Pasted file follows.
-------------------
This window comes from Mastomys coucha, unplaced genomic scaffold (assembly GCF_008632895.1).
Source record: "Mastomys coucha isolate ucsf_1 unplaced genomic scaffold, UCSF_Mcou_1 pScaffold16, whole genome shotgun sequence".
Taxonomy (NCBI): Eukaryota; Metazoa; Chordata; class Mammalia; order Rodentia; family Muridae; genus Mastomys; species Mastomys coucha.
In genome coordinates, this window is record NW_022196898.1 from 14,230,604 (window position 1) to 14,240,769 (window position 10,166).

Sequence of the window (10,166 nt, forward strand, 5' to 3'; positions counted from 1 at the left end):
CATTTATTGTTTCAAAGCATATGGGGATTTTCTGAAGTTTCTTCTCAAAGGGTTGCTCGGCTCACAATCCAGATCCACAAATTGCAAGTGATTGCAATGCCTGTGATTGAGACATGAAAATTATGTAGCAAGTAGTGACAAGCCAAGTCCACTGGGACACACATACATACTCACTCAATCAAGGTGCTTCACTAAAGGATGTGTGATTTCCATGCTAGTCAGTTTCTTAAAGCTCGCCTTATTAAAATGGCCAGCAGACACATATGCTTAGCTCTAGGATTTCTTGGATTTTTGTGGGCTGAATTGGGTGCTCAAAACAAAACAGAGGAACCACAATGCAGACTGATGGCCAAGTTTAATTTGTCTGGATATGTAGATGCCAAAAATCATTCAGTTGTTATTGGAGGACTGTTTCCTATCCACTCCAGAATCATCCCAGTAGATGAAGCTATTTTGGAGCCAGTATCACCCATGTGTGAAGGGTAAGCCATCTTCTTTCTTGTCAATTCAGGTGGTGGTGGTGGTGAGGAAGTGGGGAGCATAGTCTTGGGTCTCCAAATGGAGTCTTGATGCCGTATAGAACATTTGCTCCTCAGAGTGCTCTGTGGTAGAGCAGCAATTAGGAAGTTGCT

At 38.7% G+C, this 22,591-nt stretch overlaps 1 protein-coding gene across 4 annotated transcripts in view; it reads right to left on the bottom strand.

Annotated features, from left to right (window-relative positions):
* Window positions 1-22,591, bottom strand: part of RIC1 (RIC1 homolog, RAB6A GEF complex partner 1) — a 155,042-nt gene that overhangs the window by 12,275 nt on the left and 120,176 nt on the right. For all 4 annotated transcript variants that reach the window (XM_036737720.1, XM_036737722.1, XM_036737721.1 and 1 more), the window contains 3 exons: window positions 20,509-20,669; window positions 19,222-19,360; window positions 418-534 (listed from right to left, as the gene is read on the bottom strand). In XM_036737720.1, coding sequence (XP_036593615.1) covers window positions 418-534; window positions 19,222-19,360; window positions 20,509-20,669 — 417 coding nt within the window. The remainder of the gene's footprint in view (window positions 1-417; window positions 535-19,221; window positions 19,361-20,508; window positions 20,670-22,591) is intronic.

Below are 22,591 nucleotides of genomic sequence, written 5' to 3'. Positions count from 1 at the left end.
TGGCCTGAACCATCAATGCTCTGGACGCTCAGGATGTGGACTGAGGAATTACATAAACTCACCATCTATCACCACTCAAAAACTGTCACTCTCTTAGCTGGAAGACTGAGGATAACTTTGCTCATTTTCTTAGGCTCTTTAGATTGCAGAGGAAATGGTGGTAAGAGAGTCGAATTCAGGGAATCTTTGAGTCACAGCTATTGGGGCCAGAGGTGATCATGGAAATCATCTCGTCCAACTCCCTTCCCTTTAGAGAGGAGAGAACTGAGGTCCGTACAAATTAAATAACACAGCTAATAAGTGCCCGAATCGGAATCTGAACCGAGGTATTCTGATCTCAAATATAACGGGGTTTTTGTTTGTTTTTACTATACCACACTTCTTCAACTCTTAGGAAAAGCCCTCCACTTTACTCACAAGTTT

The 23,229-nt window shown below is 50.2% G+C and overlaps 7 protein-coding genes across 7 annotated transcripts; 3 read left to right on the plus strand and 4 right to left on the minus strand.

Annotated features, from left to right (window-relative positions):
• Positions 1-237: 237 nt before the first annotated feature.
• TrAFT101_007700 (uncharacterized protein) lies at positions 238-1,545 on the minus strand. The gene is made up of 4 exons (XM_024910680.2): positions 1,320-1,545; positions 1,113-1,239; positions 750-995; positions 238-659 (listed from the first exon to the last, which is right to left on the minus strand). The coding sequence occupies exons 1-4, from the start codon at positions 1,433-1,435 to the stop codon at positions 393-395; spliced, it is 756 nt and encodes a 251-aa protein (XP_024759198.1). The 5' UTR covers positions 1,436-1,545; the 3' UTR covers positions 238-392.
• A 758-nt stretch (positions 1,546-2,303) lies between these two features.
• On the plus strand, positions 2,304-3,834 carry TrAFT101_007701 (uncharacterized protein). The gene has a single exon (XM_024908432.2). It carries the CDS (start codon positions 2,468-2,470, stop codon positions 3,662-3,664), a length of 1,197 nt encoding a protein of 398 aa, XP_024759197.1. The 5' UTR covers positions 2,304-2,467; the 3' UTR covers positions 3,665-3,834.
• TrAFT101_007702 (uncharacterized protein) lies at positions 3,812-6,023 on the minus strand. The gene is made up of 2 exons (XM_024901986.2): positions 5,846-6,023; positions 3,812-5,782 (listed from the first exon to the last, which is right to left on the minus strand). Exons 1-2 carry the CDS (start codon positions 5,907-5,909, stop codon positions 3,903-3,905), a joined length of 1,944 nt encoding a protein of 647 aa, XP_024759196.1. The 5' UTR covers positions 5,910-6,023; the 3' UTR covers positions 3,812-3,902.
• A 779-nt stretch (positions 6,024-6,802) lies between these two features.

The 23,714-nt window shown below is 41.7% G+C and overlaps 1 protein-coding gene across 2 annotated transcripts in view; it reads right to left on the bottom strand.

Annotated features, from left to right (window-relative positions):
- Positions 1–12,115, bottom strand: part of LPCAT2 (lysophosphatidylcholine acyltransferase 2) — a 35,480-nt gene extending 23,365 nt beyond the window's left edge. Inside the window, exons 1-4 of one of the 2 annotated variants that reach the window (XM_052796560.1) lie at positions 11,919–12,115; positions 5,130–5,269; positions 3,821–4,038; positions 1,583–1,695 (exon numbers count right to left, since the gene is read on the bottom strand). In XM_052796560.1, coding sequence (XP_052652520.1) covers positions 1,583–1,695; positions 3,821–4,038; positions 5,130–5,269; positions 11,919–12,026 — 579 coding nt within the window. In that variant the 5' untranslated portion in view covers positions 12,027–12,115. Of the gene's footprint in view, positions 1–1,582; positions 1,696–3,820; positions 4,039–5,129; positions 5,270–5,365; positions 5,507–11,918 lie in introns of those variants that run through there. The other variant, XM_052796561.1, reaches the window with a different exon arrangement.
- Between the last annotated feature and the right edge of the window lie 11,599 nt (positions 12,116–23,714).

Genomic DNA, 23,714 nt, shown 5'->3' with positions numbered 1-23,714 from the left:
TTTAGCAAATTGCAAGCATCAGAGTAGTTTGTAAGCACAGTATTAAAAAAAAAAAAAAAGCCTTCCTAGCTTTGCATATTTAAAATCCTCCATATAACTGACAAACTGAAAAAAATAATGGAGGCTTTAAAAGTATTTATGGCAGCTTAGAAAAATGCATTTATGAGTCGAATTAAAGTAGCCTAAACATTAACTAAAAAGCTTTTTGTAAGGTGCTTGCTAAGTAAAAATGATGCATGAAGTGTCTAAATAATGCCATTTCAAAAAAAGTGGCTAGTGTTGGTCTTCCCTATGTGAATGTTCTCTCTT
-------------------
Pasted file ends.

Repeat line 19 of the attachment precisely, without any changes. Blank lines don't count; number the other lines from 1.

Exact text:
• A 779-nt stretch (positions 6,024-6,802) lies between these two features.